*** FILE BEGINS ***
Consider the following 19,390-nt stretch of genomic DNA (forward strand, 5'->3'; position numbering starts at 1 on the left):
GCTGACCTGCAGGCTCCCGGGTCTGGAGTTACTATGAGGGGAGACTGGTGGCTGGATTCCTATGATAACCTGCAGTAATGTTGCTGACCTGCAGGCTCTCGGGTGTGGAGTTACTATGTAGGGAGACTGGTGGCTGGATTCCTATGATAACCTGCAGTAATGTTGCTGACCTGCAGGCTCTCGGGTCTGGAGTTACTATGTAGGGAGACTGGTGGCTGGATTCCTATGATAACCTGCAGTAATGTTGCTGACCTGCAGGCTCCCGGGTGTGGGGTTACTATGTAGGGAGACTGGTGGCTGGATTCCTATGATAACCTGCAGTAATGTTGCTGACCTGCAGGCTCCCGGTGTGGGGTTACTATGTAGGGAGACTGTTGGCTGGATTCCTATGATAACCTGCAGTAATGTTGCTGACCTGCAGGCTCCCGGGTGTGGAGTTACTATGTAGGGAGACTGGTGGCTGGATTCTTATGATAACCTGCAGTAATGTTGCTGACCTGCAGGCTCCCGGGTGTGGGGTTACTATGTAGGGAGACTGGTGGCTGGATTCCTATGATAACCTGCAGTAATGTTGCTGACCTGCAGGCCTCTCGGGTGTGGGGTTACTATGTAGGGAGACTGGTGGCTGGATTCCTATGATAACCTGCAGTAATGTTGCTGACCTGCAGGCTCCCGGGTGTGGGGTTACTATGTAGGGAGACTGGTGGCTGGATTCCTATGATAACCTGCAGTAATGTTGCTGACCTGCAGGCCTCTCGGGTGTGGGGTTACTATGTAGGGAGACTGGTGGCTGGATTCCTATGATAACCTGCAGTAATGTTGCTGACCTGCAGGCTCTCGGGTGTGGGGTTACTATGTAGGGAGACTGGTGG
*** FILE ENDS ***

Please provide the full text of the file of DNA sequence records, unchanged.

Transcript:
Consider the following 19,390-nt stretch of genomic DNA (forward strand, 5'->3'; position numbering starts at 1 on the left):
GCTGACCTGCAGGCTCCCGGGTCTGGAGTTACTATGAGGGGAGACTGGTGGCTGGATTCCTATGATAACCTGCAGTAATGTTGCTGACCTGCAGGCTCTCGGGTGTGGAGTTACTATGTAGGGAGACTGGTGGCTGGATTCCTATGATAACCTGCAGTAATGTTGCTGACCTGCAGGCTCTCGGGTCTGGAGTTACTATGTAGGGAGACTGGTGGCTGGATTCCTATGATAACCTGCAGTAATGTTGCTGACCTGCAGGCTCCCGGGTGTGGGGTTACTATGTAGGGAGACTGGTGGCTGGATTCCTATGATAACCTGCAGTAATGTTGCTGACCTGCAGGCTCCCGGTGTGGGGTTACTATGTAGGGAGACTGTTGGCTGGATTCCTATGATAACCTGCAGTAATGTTGCTGACCTGCAGGCTCCCGGGTGTGGAGTTACTATGTAGGGAGACTGGTGGCTGGATTCTTATGATAACCTGCAGTAATGTTGCTGACCTGCAGGCTCCCGGGTGTGGGGTTACTATGTAGGGAGACTGGTGGCTGGATTCCTATGATAACCTGCAGTAATGTTGCTGACCTGCAGGCCTCTCGGGTGTGGGGTTACTATGTAGGGAGACTGGTGGCTGGATTCCTATGATAACCTGCAGTAATGTTGCTGACCTGCAGGCTCCCGGGTGTGGGGTTACTATGTAGGGAGACTGGTGGCTGGATTCCTATGATAACCTGCAGTAATGTTGCTGACCTGCAGGCCTCTCGGGTGTGGGGTTACTATGTAGGGAGACTGGTGGCTGGATTCCTATGATAACCTGCAGTAATGTTGCTGACCTGCAGGCTCTCGGGTGTGGGGTTACTATGTAGGGAGACTGGTGG